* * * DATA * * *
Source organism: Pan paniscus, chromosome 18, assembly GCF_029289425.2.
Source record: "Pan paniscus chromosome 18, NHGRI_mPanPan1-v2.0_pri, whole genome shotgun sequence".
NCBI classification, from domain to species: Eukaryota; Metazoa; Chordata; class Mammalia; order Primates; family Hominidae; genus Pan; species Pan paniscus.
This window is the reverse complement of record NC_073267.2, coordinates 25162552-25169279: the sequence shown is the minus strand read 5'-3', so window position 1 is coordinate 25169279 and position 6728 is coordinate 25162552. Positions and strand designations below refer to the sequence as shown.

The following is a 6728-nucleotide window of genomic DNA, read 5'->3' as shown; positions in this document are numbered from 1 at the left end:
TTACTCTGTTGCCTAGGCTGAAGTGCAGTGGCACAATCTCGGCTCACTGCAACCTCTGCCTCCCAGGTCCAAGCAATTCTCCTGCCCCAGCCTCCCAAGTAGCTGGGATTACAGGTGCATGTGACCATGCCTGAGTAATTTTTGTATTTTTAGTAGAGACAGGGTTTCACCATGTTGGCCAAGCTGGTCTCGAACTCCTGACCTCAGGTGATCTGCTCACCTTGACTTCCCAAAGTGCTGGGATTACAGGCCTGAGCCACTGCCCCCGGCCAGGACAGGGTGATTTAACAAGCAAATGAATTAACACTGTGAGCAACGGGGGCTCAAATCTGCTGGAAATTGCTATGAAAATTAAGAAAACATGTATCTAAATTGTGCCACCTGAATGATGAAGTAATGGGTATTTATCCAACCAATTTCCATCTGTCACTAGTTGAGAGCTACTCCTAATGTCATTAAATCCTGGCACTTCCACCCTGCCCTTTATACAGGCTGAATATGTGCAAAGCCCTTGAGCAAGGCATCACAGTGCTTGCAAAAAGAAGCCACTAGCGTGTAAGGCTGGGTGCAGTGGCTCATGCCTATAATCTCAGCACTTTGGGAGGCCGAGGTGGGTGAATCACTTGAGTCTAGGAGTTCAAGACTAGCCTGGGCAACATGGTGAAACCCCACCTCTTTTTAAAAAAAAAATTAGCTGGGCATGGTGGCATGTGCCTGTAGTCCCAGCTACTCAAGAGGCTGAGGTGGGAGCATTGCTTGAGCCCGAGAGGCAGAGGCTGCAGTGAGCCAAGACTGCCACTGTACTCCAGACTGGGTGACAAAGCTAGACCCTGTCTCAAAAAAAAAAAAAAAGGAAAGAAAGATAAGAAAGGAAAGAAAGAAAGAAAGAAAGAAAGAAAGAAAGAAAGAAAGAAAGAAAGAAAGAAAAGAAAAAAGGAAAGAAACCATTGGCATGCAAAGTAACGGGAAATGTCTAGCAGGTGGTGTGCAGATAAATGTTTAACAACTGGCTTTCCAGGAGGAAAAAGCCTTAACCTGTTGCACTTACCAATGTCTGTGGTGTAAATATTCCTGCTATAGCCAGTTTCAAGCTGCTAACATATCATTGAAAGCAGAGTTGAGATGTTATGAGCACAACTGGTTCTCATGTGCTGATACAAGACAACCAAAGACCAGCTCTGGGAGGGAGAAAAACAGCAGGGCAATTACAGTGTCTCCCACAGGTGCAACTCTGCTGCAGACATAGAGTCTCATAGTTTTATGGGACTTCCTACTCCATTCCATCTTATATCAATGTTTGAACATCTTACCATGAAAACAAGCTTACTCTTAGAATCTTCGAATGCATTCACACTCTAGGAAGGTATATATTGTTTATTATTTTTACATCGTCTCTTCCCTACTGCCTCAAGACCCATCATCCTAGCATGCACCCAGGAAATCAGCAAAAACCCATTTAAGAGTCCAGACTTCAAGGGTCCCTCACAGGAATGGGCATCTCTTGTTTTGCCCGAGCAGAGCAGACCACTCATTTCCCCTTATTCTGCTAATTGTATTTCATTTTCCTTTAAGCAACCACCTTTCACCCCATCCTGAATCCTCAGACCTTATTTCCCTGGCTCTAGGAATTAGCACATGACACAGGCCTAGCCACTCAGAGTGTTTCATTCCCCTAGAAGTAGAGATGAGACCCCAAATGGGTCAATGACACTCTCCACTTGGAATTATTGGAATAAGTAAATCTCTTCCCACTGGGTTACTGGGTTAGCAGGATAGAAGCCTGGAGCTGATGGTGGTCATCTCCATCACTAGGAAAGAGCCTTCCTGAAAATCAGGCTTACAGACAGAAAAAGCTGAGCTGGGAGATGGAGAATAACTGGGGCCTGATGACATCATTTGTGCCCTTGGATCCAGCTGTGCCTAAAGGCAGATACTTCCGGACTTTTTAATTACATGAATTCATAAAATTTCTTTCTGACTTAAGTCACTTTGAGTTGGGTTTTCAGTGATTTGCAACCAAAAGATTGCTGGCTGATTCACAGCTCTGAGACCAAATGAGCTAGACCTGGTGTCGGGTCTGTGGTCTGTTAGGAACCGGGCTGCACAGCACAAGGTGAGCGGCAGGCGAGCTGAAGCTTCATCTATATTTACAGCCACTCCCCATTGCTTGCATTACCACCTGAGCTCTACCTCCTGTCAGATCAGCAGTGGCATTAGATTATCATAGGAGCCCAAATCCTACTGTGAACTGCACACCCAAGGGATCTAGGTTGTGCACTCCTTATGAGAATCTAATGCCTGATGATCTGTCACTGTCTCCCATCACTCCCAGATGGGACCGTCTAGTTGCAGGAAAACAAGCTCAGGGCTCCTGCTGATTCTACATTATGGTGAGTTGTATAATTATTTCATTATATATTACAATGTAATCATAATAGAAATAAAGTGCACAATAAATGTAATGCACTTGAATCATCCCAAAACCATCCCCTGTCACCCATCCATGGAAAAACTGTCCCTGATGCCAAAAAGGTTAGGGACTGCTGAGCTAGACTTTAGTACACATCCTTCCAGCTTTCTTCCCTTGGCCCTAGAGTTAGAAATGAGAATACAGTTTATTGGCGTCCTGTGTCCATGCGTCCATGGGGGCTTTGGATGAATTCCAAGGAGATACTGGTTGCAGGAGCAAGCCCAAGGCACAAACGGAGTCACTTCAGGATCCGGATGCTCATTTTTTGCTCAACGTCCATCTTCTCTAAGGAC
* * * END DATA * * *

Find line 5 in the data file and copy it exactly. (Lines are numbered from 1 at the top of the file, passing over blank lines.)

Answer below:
The following is a 6728-nucleotide window of genomic DNA, read 5'->3' as shown; positions in this document are numbered from 1 at the left end: